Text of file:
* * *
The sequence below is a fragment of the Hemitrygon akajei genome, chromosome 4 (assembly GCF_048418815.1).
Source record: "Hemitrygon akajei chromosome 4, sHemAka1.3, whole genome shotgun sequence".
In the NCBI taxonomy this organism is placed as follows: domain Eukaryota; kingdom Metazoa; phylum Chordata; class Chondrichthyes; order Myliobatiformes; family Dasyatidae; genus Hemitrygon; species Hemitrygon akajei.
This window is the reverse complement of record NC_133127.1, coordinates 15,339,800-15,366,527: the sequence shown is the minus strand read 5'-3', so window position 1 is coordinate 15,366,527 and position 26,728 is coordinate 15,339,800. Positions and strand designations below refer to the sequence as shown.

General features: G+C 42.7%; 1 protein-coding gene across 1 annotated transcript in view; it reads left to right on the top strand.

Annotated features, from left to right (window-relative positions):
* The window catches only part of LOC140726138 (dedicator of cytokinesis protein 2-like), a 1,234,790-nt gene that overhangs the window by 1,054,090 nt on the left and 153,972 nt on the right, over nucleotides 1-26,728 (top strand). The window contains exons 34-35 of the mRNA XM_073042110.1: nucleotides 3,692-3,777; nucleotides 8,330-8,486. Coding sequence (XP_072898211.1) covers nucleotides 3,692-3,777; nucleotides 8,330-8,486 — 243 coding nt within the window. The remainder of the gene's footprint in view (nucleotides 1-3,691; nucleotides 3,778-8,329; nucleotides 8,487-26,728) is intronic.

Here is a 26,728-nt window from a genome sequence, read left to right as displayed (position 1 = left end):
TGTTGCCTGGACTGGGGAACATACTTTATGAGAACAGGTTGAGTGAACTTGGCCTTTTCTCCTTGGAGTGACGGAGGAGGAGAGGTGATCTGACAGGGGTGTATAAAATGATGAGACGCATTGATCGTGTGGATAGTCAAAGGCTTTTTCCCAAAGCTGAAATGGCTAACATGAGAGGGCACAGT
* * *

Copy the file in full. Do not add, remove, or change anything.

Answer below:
The sequence below is a fragment of the Hemitrygon akajei genome, chromosome 4 (assembly GCF_048418815.1).
Source record: "Hemitrygon akajei chromosome 4, sHemAka1.3, whole genome shotgun sequence".
In the NCBI taxonomy this organism is placed as follows: domain Eukaryota; kingdom Metazoa; phylum Chordata; class Chondrichthyes; order Myliobatiformes; family Dasyatidae; genus Hemitrygon; species Hemitrygon akajei.
This window is the reverse complement of record NC_133127.1, coordinates 15,339,800-15,366,527: the sequence shown is the minus strand read 5'-3', so window position 1 is coordinate 15,366,527 and position 26,728 is coordinate 15,339,800. Positions and strand designations below refer to the sequence as shown.

General features: G+C 42.7%; 1 protein-coding gene across 1 annotated transcript in view; it reads left to right on the top strand.

Annotated features, from left to right (window-relative positions):
* The window catches only part of LOC140726138 (dedicator of cytokinesis protein 2-like), a 1,234,790-nt gene that overhangs the window by 1,054,090 nt on the left and 153,972 nt on the right, over nucleotides 1-26,728 (top strand). The window contains exons 34-35 of the mRNA XM_073042110.1: nucleotides 3,692-3,777; nucleotides 8,330-8,486. Coding sequence (XP_072898211.1) covers nucleotides 3,692-3,777; nucleotides 8,330-8,486 — 243 coding nt within the window. The remainder of the gene's footprint in view (nucleotides 1-3,691; nucleotides 3,778-8,329; nucleotides 8,487-26,728) is intronic.

Here is a 26,728-nt window from a genome sequence, read left to right as displayed (position 1 = left end):
TGTTGCCTGGACTGGGGAACATACTTTATGAGAACAGGTTGAGTGAACTTGGCCTTTTCTCCTTGGAGTGACGGAGGAGGAGAGGTGATCTGACAGGGGTGTATAAAATGATGAGACGCATTGATCGTGTGGATAGTCAAAGGCTTTTTCCCAAAGCTGAAATGGCTAACATGAGAGGGCACAGT